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The University Star

The Student News Site of Texas State University

The University Star

The Student News Site of Texas State University

The University Star

Stonewall, the LGBTQIA+ club that built a community


Co-Host Jaeda Secura addresses the audience, Saturday, June 26, 2021, at Stonewall Warehouse.

Between two prominent Texas cities, there’s a small club with a big impact. At the entrance, a flight of stairs decorated in the rainbow colors of pride leads guests into a room full of performers, drinks and people of every shape, size and sexual orientation.
Stonewall Warehouse, named after the Stonewall Riots, a key catalyst of the late 1960s gay-rights movement, is the only LGBTQIA+ bar and club between Austin and San Antonio. Despite competing against the two large cities, Stonewall has made a name for itself among visitors and San Marcos locals.
Stonewall, a community filled with acceptance, is a club that accepts all visitors, no matter their sexuality, pronouns or identification; it’s also known to host enlivening drag shows. The club was founded in 2014 by Chris Rue who wanted to give the gay community a safe space.
“He wanted to open it because there wasn’t anything like Stonewall available to, you know, their community here. They always had to go to Austin or San Antonio. So, I know that was like the general idea of it to get it started,” says Lena Jacobs, Stonewall’s manager and entertainment director.
Dr. Michael Casey, a senior lecturer in the Ingram School of Engineering, has been a faculty member at Texas State since 2008 and makes regular visits to Stonewall. He has made friends with many of the customers, workers and performers at the club. While he can’t openly invite students to visit the club, he tells students they might see him there if they decide to pop in.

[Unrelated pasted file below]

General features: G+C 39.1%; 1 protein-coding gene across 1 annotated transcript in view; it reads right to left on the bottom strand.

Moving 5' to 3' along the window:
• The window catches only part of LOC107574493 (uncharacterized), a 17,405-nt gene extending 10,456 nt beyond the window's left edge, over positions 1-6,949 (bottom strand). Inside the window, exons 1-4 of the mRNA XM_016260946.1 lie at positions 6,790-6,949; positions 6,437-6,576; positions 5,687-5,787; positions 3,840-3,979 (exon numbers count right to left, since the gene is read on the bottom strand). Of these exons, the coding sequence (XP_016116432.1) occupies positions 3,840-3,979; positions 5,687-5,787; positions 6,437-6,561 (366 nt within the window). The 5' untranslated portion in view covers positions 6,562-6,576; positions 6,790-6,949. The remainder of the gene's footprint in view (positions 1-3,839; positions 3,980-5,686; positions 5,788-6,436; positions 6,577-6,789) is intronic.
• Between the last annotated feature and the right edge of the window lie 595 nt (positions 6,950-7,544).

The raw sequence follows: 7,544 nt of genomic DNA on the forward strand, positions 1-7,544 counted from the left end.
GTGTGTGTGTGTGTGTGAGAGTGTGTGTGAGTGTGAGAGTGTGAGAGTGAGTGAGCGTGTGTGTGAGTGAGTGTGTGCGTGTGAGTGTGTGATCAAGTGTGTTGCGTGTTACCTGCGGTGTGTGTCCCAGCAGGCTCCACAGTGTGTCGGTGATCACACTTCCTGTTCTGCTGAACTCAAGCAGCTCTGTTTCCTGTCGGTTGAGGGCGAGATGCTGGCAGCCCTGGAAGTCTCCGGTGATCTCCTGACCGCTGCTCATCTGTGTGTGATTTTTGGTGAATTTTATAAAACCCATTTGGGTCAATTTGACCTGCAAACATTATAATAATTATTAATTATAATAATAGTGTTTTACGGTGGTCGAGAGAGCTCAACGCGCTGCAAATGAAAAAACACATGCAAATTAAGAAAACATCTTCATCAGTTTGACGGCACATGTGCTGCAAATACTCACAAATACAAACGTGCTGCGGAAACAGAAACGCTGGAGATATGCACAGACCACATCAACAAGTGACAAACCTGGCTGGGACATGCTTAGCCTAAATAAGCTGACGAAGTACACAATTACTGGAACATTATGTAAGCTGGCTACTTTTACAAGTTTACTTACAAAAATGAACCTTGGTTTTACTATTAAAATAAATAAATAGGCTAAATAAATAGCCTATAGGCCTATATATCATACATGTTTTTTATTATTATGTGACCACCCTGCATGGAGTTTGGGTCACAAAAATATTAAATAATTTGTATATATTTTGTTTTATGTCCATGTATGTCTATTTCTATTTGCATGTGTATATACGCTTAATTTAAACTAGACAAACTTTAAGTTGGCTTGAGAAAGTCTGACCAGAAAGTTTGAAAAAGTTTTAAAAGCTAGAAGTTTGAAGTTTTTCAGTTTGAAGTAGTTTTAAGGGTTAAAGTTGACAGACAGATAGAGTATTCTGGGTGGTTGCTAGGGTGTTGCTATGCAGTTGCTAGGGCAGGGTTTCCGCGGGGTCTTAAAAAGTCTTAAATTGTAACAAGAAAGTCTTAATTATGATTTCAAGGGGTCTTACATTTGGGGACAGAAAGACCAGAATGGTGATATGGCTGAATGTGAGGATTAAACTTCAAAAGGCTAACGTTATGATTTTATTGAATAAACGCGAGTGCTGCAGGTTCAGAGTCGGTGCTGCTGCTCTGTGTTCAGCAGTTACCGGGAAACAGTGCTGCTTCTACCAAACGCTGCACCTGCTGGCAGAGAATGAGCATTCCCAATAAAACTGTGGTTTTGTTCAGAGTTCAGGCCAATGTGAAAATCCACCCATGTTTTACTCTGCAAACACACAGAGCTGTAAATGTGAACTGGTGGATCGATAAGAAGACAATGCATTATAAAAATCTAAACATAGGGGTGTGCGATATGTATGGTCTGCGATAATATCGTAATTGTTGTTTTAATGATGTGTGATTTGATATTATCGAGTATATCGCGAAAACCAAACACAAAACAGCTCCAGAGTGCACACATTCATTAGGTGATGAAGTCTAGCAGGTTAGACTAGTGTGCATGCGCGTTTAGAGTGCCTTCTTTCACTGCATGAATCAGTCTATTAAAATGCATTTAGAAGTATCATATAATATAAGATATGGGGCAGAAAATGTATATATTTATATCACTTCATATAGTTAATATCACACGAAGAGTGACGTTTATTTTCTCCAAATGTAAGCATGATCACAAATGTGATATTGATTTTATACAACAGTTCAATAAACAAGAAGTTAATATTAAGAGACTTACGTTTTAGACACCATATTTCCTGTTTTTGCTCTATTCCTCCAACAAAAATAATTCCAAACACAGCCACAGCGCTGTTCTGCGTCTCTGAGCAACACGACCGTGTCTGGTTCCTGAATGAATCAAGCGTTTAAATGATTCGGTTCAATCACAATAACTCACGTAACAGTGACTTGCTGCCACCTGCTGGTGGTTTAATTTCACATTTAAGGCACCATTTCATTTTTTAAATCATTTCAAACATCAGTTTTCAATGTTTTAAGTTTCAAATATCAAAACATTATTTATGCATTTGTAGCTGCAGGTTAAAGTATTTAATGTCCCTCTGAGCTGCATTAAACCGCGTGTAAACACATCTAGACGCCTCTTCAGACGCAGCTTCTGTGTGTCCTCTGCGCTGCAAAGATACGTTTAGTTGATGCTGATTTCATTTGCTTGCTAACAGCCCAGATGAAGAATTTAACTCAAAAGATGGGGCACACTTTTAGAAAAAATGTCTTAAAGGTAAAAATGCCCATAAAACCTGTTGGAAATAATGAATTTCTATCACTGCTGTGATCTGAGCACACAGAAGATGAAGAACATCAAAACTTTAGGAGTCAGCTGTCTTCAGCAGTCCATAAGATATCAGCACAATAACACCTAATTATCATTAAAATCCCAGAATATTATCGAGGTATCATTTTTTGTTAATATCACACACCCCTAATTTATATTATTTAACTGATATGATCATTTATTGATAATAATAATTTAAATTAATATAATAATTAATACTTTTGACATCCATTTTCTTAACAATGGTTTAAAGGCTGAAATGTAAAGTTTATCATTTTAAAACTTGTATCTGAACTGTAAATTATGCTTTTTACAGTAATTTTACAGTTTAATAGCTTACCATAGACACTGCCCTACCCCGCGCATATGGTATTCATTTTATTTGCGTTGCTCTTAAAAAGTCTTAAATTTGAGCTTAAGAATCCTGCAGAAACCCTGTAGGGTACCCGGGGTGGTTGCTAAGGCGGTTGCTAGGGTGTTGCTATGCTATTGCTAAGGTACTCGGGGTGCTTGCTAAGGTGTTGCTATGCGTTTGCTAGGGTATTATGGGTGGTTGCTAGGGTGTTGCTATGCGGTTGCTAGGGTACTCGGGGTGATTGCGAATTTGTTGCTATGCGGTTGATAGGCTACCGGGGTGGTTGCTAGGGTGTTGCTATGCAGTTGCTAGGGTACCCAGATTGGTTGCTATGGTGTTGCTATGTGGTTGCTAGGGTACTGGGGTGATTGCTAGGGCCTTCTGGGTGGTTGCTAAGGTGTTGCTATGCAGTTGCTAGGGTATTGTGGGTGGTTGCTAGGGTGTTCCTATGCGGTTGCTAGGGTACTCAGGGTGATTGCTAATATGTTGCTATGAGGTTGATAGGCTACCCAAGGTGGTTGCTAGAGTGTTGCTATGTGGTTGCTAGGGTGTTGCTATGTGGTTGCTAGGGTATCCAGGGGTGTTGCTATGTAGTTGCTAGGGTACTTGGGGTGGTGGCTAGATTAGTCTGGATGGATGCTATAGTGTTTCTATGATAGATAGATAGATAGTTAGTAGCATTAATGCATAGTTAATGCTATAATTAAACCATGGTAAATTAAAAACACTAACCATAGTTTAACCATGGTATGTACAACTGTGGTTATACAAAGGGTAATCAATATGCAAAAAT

“I do mention it briefly,” Casey says. “I teach two courses… the first two courses in electrical engineering and I come out to my students in circuits one, which is the first course. I do have a social life and it does involve stuff where I do go [to Stonewall] regularly. I know most of the queens that perform there on rare occasion.”
“I tell my students all of this, so there’s no secrets, and, you know, should they be old enough to come into the bar, they might bump into me, you know, and I tell them, they don’t have to say ‘Hello’, but they’re welcome to do so.”
As a member of the LGBTQIA+ community, Casey is a supportive member of PFLAG San Marcos, a nonprofit organization that unites LGBTQIA+ members and its allies to increase support. He also participates in some of the drag shows at Stonewall.
Behind his queen persona, Casey goes by the name Julia SugarDaddy, inspired by Julia Sugarbaker from the TV show “Designing Women, which Casey watched regularly throughout his childhood. Although Casey doesn’t perform as consistently as other drag queens at the club, he plans to take the stage for his birthday on July 9 where he’ll be performing three numbers.
“I really perform because I’m one of these queens, I don’t do my own makeup, I hire it out, and that’s fine. I’d much rather watch a show than perform most of the time, anyway, because it’s fun to watch my friends up there on the stage performing,” Casey says. “It’s fun and, occasionally, I have students who might have wandered in and didn’t even know I was performing, that they’re watching their professor performing, you know, in at least partial drag.”